It all starts with making a good first impression, which happens (or doesn't) pretty quickly. Research shows we’re able to get a relatively accurate take on a person within about a minute, and that we often draw conclusions about attractiveness almost unconsciously, through micro-traits that we might not even be able to pinpoint right away. All of that forms our human tendency to size up a person super-fast, particularly in the high-stakes context of dating.
- Jaime Bronstein, LCSW, Jaime Bronstein, LCSW, is a relationship therapist, coach, and host of “Love Talk Live” on LA Talk Radio. She was recently named the #1 relationship coach transforming lives in 2020 by YahooFinance. For the past 20 years, Jaime has guided...
- Jess Carbino, PhD, relationship expert and former sociologist for Tinder and Bumble
- Laurel House, California-based dating and relationship coach
But that first impression alone doesn't necessarily translate to a spark. The main difference between a romantic spark and a good first impression is that an impression springs from an individual feeling, whereas a spark is undeniably mutual, says Jess Carbino, PhD, former sociologist for Tinder and Bumble. “With a spark, there’s a degree of reciprocity that you can feel, and it’s more akin to chemistry,” she says.
“With a spark, there’s a degree of reciprocity that you can feel, and it’s more akin to chemistry.” —sociologist Jess Carbino, PhD
That said, by adjusting the way you make a first impression, you may be able to up your chances of experiencing a relationship spark. “We often meet people for the first time with our walls up,” says Laurel House, a relationship expert at eharmony. “We tend not to trust them unless they prove that they can be trusted—but this can create a first impression of doubt and defensiveness.” And that can, in turn, put a damper on what may have otherwise been a spark. Instead, approach the first interaction by “being interested to see if you’re interested in them, and assuming they’re interested to see if they’re interested in you,” she says.
How to identify what a relationship spark feels like
According to relationship therapist Jaime Bronstein, LCSW, a spark is often something you feel physically. Clichéd as it sounds, you might feel a rush of butterflies in your stomach or even a sense of lightheadedness, thanks to the release of feel-good neurotransmitters, like oxytocin and serotonin, in the brain, she says.
Beyond physical sensations, House identifies a ‘sixth sense’ for pinpointing a spark that can arise from a combination of emotional feelings, expressions, and movements, all of which can influence the perception of someone at a subconscious level. She cites continued eye contact, an open posture, and variation in a person’s vocal tone as they speak as a few of the factors that could ignite feelings of emotional connection almost instantly.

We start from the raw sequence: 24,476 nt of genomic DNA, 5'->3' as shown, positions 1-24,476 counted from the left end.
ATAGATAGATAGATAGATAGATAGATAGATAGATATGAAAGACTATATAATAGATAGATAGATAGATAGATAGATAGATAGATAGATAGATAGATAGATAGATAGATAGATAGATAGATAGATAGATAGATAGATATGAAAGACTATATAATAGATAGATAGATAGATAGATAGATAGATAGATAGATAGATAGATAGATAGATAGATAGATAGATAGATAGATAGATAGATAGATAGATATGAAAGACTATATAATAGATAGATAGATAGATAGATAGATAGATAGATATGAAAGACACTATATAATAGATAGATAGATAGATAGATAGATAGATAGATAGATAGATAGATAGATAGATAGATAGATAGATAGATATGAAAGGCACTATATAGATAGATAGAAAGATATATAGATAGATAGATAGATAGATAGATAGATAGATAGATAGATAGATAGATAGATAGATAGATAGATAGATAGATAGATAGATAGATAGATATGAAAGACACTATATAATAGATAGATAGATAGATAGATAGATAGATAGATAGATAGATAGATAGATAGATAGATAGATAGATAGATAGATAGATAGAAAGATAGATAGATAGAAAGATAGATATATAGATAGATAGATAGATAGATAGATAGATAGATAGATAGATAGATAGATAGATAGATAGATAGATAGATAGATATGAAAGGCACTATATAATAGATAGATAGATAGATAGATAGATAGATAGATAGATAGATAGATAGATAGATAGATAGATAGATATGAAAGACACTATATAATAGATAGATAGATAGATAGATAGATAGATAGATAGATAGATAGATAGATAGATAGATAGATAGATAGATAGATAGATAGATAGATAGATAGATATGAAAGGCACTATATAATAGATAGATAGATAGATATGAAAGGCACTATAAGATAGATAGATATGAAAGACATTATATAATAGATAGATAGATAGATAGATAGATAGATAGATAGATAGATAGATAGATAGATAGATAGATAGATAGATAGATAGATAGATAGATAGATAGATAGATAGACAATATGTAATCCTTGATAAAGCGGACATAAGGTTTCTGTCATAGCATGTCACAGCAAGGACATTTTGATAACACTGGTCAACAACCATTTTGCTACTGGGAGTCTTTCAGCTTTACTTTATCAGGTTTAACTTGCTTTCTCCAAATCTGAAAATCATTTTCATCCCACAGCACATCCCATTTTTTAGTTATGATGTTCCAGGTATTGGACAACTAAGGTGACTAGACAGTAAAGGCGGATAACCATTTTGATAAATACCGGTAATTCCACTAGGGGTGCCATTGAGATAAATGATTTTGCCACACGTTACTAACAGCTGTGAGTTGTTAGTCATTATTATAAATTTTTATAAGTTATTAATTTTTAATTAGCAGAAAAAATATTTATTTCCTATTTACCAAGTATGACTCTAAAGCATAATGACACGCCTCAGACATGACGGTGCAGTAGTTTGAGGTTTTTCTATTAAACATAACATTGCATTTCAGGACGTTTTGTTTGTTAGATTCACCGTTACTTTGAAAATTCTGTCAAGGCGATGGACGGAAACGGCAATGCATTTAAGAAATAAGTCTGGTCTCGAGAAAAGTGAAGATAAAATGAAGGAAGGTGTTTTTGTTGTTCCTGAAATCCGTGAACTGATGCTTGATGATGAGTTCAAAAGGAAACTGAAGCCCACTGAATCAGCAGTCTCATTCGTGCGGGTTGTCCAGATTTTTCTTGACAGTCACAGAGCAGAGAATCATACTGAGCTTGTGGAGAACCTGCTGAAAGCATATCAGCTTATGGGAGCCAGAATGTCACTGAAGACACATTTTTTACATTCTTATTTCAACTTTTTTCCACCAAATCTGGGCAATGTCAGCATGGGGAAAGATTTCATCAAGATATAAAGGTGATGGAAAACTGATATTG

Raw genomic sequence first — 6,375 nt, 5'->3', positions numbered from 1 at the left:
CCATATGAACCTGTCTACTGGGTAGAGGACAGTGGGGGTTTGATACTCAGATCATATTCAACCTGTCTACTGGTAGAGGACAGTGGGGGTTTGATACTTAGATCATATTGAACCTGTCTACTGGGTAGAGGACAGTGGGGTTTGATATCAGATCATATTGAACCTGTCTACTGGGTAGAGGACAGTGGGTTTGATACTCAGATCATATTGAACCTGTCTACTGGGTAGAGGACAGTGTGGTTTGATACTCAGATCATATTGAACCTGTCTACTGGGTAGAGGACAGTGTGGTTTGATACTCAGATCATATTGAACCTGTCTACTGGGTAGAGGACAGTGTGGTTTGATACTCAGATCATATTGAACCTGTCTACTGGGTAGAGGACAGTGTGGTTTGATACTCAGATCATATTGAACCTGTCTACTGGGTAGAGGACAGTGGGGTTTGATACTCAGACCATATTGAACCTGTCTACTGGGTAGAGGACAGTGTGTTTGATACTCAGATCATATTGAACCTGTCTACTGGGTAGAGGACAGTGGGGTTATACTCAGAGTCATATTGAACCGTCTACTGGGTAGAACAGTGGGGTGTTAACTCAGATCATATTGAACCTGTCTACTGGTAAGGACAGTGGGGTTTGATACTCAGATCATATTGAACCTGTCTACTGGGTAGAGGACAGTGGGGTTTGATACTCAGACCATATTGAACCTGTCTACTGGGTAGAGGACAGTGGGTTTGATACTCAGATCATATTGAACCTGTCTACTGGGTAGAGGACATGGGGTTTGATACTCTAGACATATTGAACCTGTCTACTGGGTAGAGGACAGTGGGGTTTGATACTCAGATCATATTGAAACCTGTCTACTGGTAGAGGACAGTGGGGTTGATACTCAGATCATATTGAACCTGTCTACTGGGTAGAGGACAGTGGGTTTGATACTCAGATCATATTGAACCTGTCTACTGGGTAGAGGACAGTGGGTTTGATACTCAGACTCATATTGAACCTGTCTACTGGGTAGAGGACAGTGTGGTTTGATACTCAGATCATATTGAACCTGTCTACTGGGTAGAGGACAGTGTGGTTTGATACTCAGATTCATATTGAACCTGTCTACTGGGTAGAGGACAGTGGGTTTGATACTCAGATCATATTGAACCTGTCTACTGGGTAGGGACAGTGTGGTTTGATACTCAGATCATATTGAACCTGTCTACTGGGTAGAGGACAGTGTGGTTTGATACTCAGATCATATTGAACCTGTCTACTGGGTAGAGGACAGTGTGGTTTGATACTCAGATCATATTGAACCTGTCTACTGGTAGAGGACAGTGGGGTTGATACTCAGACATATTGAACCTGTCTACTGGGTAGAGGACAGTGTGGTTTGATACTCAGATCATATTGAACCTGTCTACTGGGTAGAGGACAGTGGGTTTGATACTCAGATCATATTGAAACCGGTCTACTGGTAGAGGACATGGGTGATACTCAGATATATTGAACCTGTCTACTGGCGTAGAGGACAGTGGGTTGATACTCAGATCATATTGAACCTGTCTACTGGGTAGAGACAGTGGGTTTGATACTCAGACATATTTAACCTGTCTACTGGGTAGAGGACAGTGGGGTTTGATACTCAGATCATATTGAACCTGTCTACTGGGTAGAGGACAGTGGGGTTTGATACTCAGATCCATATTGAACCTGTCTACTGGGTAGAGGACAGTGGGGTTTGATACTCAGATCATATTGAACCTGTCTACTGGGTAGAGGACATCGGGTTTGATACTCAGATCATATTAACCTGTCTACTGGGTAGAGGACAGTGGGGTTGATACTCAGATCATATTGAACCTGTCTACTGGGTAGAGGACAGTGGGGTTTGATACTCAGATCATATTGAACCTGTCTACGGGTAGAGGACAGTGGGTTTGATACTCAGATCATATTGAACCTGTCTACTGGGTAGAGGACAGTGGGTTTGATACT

Once the match is lit, so to speak, the spark tends to brighten quickly with mutual verbal and nonverbal cues, says Dr. Carbino. “Leaning in, becoming more physically close to you, being vulnerable, sharing information about themselves, and being curious about you are all signals from another person that you could intuit as a spark,” she says.
Once someone consensually “breaks the touch barrier,” says House, you can also get a physical sense of whether a relationship spark has truly flickered to life. “Touching someone’s hair or brushing their hand are sexual micro-movements typically reflecting attraction,” she says.
How a sense of connection—if not a spark—can build over time
All the experts agree that a spark is typically an indicator of relationship compatibility, and you can actually trust it whenever you feel it. “Perhaps it doesn’t come on the first date for one person in the couple, but then there’s a scenario in the second or third where the other person says or does something that can still ignite it,” says Bronstein.
Even so, the spark is usually something that happens relatively early in a relationship, distinguishing it from overall connection and intimacy, which both grow with time spent together and shared experiences. But even so, these components of a long-lasting bond don't so much replace the initial romantic spark as they do supplement it—and keep it burning ad infinitum.
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